Researchers at the Mayo Clinic, a medical research centre based in Minnesota, US, have developed anti-ageing drugs called ‘senolytics’ which can wash away senescent cells – otherwise known as zombie cells as they no longer work to their full potential. These senescent cells are then replaced by newer cells which can help slow down the ageing process, scientists found. Researchers at the clinic have been running experiments on mice and found their life had been extended by 36 percent, which is the equivalent of adding around 30 years to a human life.
Clinical geriatrician Dr James Kirkland, Director of the Robert and Arlene Kogod Center on Ageing at Mayo Clinic, told the Telegraph: “Most people don’t want to live to 130 and feel like they’re 130 but they wouldn’t mind living to 90 or 100 and feel like they’re 60. And now that can actually be achieved in animals.
“Ageing itself is the highest risk factor for most of the chronic diseases. And if you get one age-related disease, you’ve got a huge chance of having several.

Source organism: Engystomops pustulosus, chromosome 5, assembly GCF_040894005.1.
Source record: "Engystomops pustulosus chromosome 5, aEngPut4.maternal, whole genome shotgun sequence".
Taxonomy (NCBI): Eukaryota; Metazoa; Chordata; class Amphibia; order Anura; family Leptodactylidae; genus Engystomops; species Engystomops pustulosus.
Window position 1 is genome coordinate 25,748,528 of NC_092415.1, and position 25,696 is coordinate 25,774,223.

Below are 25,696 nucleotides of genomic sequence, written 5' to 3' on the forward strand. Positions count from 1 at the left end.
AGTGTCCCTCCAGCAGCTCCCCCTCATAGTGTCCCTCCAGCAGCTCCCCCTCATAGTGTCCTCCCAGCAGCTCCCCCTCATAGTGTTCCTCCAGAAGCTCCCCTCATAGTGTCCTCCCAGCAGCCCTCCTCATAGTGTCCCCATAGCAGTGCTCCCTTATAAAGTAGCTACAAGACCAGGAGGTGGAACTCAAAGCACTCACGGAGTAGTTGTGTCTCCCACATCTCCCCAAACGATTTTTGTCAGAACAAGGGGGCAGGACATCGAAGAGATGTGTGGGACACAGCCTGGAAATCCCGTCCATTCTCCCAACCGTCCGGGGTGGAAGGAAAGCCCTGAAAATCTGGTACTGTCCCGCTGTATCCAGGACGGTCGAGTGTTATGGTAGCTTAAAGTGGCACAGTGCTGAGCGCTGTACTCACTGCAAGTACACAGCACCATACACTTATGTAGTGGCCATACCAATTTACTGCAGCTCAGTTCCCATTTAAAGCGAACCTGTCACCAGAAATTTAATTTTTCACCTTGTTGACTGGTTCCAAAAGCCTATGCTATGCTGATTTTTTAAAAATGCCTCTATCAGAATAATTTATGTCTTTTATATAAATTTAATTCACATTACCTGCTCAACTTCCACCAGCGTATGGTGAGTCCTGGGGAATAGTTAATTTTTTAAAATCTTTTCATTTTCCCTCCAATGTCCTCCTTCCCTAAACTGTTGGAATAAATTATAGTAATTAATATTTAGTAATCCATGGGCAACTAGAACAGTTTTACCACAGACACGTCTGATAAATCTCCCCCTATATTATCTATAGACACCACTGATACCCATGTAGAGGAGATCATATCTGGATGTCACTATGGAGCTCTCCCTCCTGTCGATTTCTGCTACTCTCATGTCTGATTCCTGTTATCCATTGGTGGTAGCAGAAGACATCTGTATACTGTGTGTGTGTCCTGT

“You tend to find older individuals who are completely healthy and are playing 18 rounds of golf a day, or they’ve got three, five or 10 different conditions. There aren’t too many people in between.
“Around 10 years ago we began to explore the notion that ageing may be an upstream cause of all of these conditions and not only be a risk factor but could actually be causal.
“And therefore if you targeted fundamental ageing processes it might be possible to delay, prevent or alleviate these chronic conditions as a group instead of going after them one at a time.
“It’s much more like developing an antibiotic. Antibiotics will treat 25 different conditions, we’re trying to do the same thing.”
Certain sections of researchers want to class ageing as a disease, due to the way it breaks down and destroys cells in the same way regular diseases do.
Ageing damage passes through cells, a process known as cellular senescence, a process which also happens with the likes of cancer, eventually leading to tissue dysfunction and related health impacts – or put simply, getting old.
Older cells are less able to turn genes on and off to react to the environment which makes us more vulnerable to diseases which ultimately kill us off.
Researchers believe the drug could be available to the market in as little as two years.